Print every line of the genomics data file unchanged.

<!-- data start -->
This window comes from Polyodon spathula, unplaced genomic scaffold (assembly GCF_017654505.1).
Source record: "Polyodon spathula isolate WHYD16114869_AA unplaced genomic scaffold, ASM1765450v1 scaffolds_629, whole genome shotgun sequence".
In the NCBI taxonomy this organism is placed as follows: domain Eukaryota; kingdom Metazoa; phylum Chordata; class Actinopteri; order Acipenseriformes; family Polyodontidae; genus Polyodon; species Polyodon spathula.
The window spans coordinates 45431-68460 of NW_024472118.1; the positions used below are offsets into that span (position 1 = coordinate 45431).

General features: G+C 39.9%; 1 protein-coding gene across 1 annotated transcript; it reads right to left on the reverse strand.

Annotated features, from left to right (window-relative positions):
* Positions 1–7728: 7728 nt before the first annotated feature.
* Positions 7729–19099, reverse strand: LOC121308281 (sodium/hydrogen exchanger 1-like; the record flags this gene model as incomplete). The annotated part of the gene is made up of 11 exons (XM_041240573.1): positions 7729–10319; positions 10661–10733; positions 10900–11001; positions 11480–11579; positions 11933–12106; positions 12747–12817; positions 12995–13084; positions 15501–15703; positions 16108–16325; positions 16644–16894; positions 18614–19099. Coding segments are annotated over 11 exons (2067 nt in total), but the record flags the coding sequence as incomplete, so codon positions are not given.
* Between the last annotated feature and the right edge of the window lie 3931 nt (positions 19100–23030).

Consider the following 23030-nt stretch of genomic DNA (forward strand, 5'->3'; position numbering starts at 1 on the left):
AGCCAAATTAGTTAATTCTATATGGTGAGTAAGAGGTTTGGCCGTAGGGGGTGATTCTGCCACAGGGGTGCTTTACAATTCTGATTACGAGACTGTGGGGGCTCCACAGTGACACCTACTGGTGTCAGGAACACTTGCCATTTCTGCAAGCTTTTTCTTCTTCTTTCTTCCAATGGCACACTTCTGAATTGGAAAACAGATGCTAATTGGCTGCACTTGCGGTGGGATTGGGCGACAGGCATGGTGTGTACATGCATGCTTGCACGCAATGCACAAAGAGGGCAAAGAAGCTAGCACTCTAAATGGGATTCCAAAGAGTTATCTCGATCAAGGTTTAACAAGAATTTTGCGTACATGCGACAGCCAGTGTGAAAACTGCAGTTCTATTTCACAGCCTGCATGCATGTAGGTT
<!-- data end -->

This window comes from Polyodon spathula, unplaced genomic scaffold (assembly GCF_017654505.1).
Source record: "Polyodon spathula isolate WHYD16114869_AA unplaced genomic scaffold, ASM1765450v1 scaffolds_629, whole genome shotgun sequence".
In the NCBI taxonomy this organism is placed as follows: domain Eukaryota; kingdom Metazoa; phylum Chordata; class Actinopteri; order Acipenseriformes; family Polyodontidae; genus Polyodon; species Polyodon spathula.
The window spans coordinates 45431-68460 of NW_024472118.1; the positions used below are offsets into that span (position 1 = coordinate 45431).

General features: G+C 39.9%; 1 protein-coding gene across 1 annotated transcript; it reads right to left on the reverse strand.

Annotated features, from left to right (window-relative positions):
* Positions 1–7728: 7728 nt before the first annotated feature.
* Positions 7729–19099, reverse strand: LOC121308281 (sodium/hydrogen exchanger 1-like; the record flags this gene model as incomplete). The annotated part of the gene is made up of 11 exons (XM_041240573.1): positions 7729–10319; positions 10661–10733; positions 10900–11001; positions 11480–11579; positions 11933–12106; positions 12747–12817; positions 12995–13084; positions 15501–15703; positions 16108–16325; positions 16644–16894; positions 18614–19099. Coding segments are annotated over 11 exons (2067 nt in total), but the record flags the coding sequence as incomplete, so codon positions are not given.
* Between the last annotated feature and the right edge of the window lie 3931 nt (positions 19100–23030).

Consider the following 23030-nt stretch of genomic DNA (forward strand, 5'->3'; position numbering starts at 1 on the left):
AGCCAAATTAGTTAATTCTATATGGTGAGTAAGAGGTTTGGCCGTAGGGGGTGATTCTGCCACAGGGGTGCTTTACAATTCTGATTACGAGACTGTGGGGGCTCCACAGTGACACCTACTGGTGTCAGGAACACTTGCCATTTCTGCAAGCTTTTTCTTCTTCTTTCTTCCAATGGCACACTTCTGAATTGGAAAACAGATGCTAATTGGCTGCACTTGCGGTGGGATTGGGCGACAGGCATGGTGTGTACATGCATGCTTGCACGCAATGCACAAAGAGGGCAAAGAAGCTAGCACTCTAAATGGGATTCCAAAGAGTTATCTCGATCAAGGTTTAACAAGAATTTTGCGTACATGCGACAGCCAGTGTGAAAACTGCAGTTCTATTTCACAGCCTGCATGCATGTAGGTT